Intergenerational LGBT Virtual Artist Residency 2020


Robert Rigway, ILGBTAR alum 2018

The call for the Intergenerational LGBT Virtual Artist Residency from August 4 – August 17 is now open!

The DEADLINE to apply is coming up fast on JUNE 1! Don’t miss your opportunity to apply, and share far and wide with your LGBTQ2+ artist friends.

APPLY FOR THE ILGBT Virtual Artist Residency HERE

Please share this call for applicants with LGBTQ2+ artists of any age, whether established or emerging. Canadian citizenship is not required. English fluency is not required. Access to high-bandwidth Internet is not required. Participation includes connecting with peers through virtual and analogue methods, studio visits with esteemed guests, and a $1,000 CAD stipend for each resident.

Since 2013, the Intergenerational LGBT Artist Residency (ILGBTAR) has taken place at Gibraltar Point on Toronto Island — offering an embodied, site-specific experience. While artists can’t be together this summer on the island due to social distancing, ILGBTAR has the unique privilege to gather LGBTQ2+ artists together virtually, as an opportunity for action, resource sharing, and organizing for change.

WANT TO LEARN MORE? Visit ILGBTAR’s Call for Applications page for all the details.


Daniel Barrow, ILGBTAR alum 2018


In previous years, residents have had the opportunity to meet with participating guests for studio visits, workshops and engagement with their work. The virtual residency this year is no exception!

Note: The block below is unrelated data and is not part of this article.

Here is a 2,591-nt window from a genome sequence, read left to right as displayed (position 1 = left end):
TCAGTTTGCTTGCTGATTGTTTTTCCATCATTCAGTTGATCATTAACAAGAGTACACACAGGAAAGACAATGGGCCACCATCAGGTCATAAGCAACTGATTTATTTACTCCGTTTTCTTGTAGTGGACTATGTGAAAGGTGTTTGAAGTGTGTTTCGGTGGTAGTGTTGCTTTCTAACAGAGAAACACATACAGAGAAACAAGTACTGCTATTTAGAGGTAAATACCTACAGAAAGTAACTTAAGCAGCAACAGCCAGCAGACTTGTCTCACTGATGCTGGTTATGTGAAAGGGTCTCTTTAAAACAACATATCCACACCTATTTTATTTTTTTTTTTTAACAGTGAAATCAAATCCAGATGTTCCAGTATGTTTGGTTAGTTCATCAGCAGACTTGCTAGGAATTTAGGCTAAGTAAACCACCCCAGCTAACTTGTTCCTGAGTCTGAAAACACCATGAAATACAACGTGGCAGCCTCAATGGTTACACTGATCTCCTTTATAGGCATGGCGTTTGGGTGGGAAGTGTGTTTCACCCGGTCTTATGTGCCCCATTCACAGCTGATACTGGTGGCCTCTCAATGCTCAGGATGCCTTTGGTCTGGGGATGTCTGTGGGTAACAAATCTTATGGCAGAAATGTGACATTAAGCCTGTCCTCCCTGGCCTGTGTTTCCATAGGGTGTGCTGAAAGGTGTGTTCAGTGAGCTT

The confirmed guests for ILGBTAR 2020 are:

Sophie Hackett (Curator of Photography, AGO)
Logan MacDonald (ILGBTAR alumus, Sobey longlisted artist, Assistant Professor University of Waterloo, Vice-Chair of the Aboriginal Curatorial Collective)
Brendan Fernandes (choreographer, interdisciplinary artist)
Crystal Mowry (Middlebrook Prize juror, KWAG Senior Curator)
Tania Bruguera (performance and installation artist)
… and others to be announced soon!

In the tradition of ILGBTAR’s goals as a relational artwork/curatorial praxis, we endeavor to learn from the oral histories of the disability rights movement, and the histories of AIDS activism. This is especially pertinent in these unprecedented times. The residency has existed for seven years and will continue to meet the challenges of the day, by embracing creative solutions with a postcolonial critique.

APPLY FOR THE ILGBT Virtual Artist Residency HERE



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